Research shows that authoritarian regimes that rely on primogeniture for succession were more stable than forms of authoritarian rule with alternative succession arrangements.[2][3][4][5][6][7] Scholars have linked primogeniture to a decline in regicide, as clear rules of succession reduce the number of people who could replace a ruler and disincentivize the killing of the ruler.[8]

Order of succession in monarchies today

Male-preference primogeniture
European monarchies by succession:
  Absolute primogeniture
  Agnatic primogeniture
  Male-preference primogeniture

African monarchies by succession:
  Agnatic primogeniture
  Male-preference primogeniture
Southeast Asian monarchies by succession:
  Absolute primogeniture
  Elective and agnatic primogeniture
  Agnatic primogeniture
  Male-preference primogeniture
Middle Eastern monarchies by succession:
  Absolute primogeniture
  Elective and agnatic primogeniture
  Agnatic primogeniture

Absolute primogeniture

Absolute, equal, or lineal primogeniture is a form of primogeniture in which sex is irrelevant for inheritance; the oldest surviving child without regard to sex inherits the throne. Mathematically this is a depth-first search.[9]


No monarchy implemented this form of primogeniture before 1980,

Prince Carl Philip, in favor of his elder daughter, Princess Victoria. Several monarchies have since followed suit: the Netherlands in 1983, Norway in 1990, Belgium in 1991, Denmark in 2009, Luxembourg in 2011. In 2011, the governments of the 16 Commonwealth realms which have a common monarch—Elizabeth II at that date—announced the Perth Agreement, a plan to legislate changes to absolute primogeniture.[11]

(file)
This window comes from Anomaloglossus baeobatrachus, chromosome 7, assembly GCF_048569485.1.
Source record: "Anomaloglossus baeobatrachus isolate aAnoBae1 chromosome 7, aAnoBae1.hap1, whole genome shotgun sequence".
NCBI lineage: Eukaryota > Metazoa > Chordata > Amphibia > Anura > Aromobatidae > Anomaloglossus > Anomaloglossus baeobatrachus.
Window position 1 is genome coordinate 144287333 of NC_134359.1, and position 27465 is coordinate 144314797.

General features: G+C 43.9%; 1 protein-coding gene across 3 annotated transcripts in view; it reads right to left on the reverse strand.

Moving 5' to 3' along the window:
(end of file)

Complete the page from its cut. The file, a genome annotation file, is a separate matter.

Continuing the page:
This came into effect with the necessary legislation on 26 March 2015. Other monarchies have considered changing to absolute primogeniture:

Monaco, the Netherlands, and Norway also deviated from traditional primogeniture in the late 20th or early 21st century by restricting succession to the crown to relatives within a specified degree of kinship to the most recent monarch.

Agnatic primogeniture

Under agnatic primogeniture, or patrilineal primogeniture, the degree of kinship (of males and females) is determined by tracing shared descent from the nearest common ancestor through male ancestors.[13] Those who share agnatic kinship (through solely male ancestors) are termed agnates; those whose shared lineage includes a female ancestor are cognates.